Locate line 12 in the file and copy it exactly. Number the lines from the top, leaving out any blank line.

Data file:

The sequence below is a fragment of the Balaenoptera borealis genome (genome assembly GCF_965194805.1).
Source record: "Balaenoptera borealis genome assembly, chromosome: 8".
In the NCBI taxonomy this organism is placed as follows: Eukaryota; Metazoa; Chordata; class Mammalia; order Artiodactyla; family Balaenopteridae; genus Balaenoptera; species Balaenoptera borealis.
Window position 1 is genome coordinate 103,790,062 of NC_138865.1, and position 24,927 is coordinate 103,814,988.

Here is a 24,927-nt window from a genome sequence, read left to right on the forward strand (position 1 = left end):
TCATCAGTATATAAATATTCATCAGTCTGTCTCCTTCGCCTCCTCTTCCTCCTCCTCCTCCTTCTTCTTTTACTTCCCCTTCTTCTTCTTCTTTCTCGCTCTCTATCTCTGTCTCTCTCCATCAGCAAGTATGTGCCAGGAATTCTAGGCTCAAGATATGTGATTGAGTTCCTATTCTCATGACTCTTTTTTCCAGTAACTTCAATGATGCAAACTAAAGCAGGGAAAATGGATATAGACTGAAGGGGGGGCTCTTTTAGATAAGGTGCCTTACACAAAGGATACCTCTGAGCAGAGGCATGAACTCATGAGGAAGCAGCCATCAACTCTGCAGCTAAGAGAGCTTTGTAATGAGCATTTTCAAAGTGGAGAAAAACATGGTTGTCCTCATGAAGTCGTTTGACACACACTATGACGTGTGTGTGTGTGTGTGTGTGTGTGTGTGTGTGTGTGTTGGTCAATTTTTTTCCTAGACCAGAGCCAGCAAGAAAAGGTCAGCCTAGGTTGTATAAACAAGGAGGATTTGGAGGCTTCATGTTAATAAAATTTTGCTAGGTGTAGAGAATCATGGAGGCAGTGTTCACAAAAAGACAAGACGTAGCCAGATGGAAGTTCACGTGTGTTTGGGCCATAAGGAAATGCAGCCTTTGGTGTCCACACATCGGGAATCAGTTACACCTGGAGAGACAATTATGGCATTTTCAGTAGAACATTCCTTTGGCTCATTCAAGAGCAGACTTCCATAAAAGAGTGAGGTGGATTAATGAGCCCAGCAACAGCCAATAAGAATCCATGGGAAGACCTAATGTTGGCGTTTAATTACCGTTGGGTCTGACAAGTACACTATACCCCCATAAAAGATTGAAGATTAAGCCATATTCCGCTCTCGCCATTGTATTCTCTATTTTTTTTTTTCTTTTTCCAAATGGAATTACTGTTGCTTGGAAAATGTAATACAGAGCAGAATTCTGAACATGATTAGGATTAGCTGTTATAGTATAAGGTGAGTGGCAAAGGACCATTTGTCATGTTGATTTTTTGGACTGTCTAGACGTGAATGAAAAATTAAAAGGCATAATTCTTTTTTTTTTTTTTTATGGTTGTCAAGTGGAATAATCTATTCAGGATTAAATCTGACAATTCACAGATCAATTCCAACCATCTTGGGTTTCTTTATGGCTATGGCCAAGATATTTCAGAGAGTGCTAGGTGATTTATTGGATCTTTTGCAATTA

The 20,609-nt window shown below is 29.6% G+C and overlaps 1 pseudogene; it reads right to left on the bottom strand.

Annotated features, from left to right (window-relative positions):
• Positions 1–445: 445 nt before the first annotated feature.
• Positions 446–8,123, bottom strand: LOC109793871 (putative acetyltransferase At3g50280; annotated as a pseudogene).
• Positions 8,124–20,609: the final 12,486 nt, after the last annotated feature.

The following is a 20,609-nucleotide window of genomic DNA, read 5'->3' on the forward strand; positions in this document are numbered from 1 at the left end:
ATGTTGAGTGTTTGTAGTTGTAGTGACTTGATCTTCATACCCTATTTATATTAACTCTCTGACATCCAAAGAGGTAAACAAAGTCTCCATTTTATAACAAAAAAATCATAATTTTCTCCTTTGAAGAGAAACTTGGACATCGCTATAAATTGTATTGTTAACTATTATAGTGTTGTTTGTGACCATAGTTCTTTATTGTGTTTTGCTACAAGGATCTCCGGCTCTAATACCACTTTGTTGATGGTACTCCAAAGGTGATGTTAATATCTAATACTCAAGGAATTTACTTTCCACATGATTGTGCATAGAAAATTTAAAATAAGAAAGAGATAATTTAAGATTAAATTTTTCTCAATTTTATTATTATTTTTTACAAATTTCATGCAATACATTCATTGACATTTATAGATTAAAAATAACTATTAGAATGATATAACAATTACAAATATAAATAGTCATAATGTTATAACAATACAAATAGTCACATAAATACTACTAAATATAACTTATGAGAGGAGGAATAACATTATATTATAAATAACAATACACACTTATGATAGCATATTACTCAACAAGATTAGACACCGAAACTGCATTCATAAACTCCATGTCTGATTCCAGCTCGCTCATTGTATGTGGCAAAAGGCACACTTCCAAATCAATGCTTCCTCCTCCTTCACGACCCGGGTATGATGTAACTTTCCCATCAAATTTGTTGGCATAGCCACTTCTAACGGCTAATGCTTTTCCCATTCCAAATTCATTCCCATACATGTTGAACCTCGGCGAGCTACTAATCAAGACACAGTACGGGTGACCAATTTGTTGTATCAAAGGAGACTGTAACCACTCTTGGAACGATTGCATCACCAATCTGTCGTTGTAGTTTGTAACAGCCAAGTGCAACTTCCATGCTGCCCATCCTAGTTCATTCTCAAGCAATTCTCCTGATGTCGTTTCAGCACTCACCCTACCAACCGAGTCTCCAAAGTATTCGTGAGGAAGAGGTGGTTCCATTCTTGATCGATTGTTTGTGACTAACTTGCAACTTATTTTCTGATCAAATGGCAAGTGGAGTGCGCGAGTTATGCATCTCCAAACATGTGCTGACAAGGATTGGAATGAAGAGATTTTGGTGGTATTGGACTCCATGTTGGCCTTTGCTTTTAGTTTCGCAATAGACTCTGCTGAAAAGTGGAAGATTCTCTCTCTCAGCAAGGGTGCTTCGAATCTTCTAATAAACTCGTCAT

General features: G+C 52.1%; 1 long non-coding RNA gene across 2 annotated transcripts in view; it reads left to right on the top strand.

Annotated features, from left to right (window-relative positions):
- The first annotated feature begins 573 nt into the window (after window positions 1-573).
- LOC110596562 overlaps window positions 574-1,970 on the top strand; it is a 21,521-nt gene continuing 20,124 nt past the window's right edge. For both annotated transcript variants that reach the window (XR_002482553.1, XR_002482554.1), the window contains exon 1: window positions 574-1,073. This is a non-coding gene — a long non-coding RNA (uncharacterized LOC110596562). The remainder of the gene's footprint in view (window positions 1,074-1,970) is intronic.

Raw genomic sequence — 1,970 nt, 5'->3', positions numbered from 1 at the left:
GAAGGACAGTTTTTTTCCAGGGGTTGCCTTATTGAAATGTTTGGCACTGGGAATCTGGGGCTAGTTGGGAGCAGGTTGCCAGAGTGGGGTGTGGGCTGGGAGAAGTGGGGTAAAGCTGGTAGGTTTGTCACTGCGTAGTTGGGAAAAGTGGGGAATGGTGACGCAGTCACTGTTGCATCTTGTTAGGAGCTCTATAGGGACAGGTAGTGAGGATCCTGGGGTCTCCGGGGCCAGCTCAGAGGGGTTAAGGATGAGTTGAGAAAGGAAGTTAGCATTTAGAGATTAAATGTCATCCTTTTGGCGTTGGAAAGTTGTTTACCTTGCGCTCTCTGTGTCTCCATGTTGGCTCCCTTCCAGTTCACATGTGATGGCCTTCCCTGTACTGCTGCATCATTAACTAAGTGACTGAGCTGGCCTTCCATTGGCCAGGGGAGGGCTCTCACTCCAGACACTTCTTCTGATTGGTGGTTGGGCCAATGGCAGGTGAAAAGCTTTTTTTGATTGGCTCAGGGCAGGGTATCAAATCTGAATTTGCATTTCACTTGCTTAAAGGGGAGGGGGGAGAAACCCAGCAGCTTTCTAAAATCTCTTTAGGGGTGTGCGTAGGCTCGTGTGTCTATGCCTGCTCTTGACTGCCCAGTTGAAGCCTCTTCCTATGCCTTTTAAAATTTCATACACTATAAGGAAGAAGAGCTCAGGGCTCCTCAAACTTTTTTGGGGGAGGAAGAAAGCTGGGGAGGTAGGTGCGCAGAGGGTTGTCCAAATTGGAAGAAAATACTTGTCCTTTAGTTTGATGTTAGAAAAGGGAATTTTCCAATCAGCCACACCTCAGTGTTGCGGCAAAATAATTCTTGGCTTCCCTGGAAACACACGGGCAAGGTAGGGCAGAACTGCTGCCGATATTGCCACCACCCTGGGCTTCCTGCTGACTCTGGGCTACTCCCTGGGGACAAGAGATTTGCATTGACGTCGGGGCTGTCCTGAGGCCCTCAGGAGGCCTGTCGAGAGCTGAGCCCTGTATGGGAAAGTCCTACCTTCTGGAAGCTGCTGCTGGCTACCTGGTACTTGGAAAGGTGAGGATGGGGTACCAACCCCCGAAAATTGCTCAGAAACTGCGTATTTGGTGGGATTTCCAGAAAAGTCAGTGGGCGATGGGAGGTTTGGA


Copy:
The following is a 20,609-nucleotide window of genomic DNA, read 5'->3' on the forward strand; positions in this document are numbered from 1 at the left end: